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The Red Badge of Courage
An Episode of the American Civil War
by Stephen Crane

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THE next morning the youth discovered that

his tall comrade had been the fast-flying messen-

ger of a mistake. There was much scoffing at

the latter by those who had yesterday been firm

adherents of his views, and there was even a lit-

tle sneering by men who had never believed the

rumor. The tall one fought with a man from

Chatfield Corners and beat him severely.

The youth felt, however, that his problem was

in no wise lifted from him. There was, on the

contrary, an irritating prolongation. The tale

had created in him a great concern for himself.

Now, with the newborn question in his mind, he

was compelled to sink back into his old place as

part of a blue demonstration.

For days he made ceaseless calculations, but

they were all wondrously unsatisfactory. He

found that he could establish nothing. He final-

ly concluded that the only way to prove himself

was to go into the blaze, and then figuratively to

watch his legs to discover their merits and faults.

He reluctantly admitted that he could not sit

still and with a mental slate and pencil derive an

answer. To gain it, he must have blaze, blood,

and danger, even as a chemist requires this, that,

and the other. So he fretted for an opportunity.

Meanwhile he continually tried to measure

himself by his comrades. The tall soldier, for

one, gave him some assurance. This man's se-

rene unconcern dealt him a measure of con-

fidence, for he had known him since childhood,

and from his intimate knowledge he did not see

how he could be capable of anything that was

beyond him, the youth. Still, he thought that

his comrade might be mistaken about himself.

Or, on the other hand, he might be a man here-

tofore doomed to peace and obscurity, but, in

reality, made to shine in war.

The youth would have liked to have discov-

ered another who suspected himself. A sympa-

thetic comparison of mental notes would have

been a joy to him.

He occasionally tried to fathom a comrade

with seductive sentences. He looked about to

find men in the proper mood. All attempts

failed to bring forth any statement which looked

in any way like a confession to those doubts

which he privately acknowledged in himself.

He was afraid to make an open declaration of

his concern, because he dreaded to place some

unscrupulous confidant upon the high plane of

the unconfessed from which elevation he could

be derided.

In regard to his companions his mind wa-

vered between two opinions, according to his

mood. Sometimes he inclined to believing them

all heroes. In fact, he usually admitted in secret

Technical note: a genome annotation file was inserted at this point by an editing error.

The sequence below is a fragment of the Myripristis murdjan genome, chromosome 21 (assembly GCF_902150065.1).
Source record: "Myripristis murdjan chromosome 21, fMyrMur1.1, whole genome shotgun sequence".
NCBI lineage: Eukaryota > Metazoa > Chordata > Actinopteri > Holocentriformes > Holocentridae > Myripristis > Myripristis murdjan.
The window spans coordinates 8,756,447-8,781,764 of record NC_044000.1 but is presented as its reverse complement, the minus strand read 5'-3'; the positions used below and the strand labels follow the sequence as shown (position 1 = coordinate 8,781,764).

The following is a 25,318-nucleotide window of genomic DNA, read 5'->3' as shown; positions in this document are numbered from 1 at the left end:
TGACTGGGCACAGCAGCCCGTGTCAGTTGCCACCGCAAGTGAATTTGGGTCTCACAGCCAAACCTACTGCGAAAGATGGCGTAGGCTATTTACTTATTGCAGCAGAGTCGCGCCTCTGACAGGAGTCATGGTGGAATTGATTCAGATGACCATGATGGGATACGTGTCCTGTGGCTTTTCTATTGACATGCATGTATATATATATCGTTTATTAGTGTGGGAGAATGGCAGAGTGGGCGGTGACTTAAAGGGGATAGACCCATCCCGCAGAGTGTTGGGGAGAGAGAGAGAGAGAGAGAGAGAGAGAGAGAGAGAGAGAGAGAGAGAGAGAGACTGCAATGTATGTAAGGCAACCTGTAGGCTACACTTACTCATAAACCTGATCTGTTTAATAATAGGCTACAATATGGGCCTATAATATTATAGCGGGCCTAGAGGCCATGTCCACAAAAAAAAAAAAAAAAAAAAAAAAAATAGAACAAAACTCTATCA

the superior development of the higher qualities

in others. He could conceive of men going very

insignificantly about the world bearing a load of

courage unseen, and although he had known

many of his comrades through boyhood, he be-

gan to fear that his judgment of them had been

blind. Then, in other moments, he flouted these

theories, and assured himself that his fellows

were all privately wondering and quaking.

His emotions made him feel strange in the

presence of men who talked excitedly of a pro-

spective battle as of a drama they were about to

witness, with nothing but eagerness and curiosity

apparent in their faces. It was often that he sus-

pected them to be liars.

He did not pass such thoughts without severe

condemnation of himself. He dinned reproaches

at times. He was convicted by himself of many

shameful crimes against the gods of traditions.

In his great anxiety his heart was continually

clamoring at what he considered the intolerable

slowness of the generals. They seemed content

to perch tranquilly on the river bank, and leave

him bowed down by the weight of a great prob-

lem. He wanted it settled forthwith. He could

not long bear such a load, he said. Sometimes

his anger at the commanders reached an acute

stage, and he grumbled about the camp like a veteran.

One morning, however, he found himself in

the ranks of his prepared regiment. The men

were whispering speculations and recounting the

old rumors. In the gloom before the break of

the day their uniforms glowed a deep purple

hue. From across the river the red eyes were

still peering. In the eastern sky there was a yel-

low patch like a rug laid for the feet of the com-

ing sun; and against it, black and patternlike,

loomed the gigantic figure of the colonel on a

gigantic horse.

From off in the darkness came the trampling

of feet. The youth could occasionally see dark

shadows that moved like monsters. The regi-

ment stood at rest for what seemed a long time.

The youth grew impatient. It was unendurable

the way these affairs were managed. He won-

dered how long they were to be kept waiting.

As he looked all about him and pondered

upon the mystic gloom, he began to believe that

at any moment the ominous distance might be

aflare, and the rolling crashes of an engagement

come to his ears. Staring once at the red eyes

across the river, he conceived them to be grow-

ing larger, as the orbs of a row of dragons ad-

vancing. He turned toward the colonel and saw

him lift his gigantic arm and calmly stroke his mustache.

At last he heard from along the road at the

foot of the hill the clatter of a horse's galloping